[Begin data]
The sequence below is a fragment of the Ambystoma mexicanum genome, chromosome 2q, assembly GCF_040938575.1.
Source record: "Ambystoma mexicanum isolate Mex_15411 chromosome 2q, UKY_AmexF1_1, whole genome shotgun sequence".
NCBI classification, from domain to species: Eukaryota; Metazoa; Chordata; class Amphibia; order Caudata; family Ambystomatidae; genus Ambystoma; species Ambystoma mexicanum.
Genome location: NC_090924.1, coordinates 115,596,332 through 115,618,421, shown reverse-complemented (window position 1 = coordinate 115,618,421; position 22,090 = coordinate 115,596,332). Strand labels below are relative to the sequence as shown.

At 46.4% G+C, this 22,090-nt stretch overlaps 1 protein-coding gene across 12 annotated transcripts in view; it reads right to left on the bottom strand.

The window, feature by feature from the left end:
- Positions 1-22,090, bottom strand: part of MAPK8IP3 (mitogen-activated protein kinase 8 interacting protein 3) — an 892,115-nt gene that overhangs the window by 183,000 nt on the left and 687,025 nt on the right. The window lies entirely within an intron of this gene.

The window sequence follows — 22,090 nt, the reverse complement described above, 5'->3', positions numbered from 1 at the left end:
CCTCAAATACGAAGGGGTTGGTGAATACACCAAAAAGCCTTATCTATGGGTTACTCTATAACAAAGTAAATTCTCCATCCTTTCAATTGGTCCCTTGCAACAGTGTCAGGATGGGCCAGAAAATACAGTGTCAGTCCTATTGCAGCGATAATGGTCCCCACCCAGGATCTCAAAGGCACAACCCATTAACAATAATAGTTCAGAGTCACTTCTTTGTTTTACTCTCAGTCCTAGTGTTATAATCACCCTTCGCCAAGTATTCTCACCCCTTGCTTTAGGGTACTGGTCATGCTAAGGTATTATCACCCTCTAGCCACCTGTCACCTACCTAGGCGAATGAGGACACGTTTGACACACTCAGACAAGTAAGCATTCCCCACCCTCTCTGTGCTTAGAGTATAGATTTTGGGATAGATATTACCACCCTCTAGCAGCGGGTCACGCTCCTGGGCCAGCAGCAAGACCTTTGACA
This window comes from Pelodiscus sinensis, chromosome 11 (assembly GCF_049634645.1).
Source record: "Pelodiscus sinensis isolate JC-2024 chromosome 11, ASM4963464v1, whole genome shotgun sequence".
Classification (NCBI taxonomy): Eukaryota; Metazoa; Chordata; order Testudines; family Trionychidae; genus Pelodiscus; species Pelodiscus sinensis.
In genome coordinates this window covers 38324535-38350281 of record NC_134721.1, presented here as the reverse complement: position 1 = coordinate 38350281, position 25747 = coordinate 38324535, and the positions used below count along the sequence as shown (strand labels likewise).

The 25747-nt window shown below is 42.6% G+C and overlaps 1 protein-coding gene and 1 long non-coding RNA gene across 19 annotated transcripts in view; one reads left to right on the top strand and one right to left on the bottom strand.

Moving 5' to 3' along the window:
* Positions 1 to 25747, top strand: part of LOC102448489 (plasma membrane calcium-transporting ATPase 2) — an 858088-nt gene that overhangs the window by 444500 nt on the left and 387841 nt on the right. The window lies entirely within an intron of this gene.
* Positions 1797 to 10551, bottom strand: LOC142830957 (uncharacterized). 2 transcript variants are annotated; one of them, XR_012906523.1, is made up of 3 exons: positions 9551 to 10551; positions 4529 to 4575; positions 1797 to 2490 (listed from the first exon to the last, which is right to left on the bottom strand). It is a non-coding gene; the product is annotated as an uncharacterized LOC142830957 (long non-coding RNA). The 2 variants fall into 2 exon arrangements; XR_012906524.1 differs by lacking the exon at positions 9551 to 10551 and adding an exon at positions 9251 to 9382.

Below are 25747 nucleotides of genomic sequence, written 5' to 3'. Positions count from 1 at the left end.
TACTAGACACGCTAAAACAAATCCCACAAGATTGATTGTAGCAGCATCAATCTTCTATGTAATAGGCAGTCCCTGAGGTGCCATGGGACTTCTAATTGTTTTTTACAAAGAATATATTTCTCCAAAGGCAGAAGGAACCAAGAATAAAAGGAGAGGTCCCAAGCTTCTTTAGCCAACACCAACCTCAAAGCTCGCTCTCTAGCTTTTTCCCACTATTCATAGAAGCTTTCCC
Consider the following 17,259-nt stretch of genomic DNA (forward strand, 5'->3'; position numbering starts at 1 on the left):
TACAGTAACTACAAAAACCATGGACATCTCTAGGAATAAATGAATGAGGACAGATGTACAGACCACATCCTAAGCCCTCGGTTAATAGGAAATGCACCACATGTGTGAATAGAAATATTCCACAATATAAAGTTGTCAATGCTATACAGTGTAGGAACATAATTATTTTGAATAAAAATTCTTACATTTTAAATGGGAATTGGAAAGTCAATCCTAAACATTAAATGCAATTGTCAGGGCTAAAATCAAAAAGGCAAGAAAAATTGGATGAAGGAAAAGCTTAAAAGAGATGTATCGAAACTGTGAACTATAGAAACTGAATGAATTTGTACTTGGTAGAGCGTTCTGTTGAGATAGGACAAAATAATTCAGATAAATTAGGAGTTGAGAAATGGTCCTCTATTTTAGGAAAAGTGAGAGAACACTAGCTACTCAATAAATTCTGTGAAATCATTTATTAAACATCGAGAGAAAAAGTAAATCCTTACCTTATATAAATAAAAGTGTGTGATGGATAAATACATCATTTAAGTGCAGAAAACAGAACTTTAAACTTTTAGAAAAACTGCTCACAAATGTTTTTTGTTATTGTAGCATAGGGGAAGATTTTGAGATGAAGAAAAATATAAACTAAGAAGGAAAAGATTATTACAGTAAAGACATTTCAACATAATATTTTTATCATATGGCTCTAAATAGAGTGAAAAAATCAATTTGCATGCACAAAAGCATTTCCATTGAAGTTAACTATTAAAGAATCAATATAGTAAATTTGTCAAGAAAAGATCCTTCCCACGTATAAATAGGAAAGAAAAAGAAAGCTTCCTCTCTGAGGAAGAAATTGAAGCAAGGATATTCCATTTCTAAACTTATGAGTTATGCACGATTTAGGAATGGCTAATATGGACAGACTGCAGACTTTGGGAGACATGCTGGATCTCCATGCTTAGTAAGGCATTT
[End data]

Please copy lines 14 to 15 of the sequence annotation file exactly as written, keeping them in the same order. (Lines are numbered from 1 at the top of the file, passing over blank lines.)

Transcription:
The 25747-nt window shown below is 42.6% G+C and overlaps 1 protein-coding gene and 1 long non-coding RNA gene across 19 annotated transcripts in view; one reads left to right on the top strand and one right to left on the bottom strand.

Moving 5' to 3' along the window: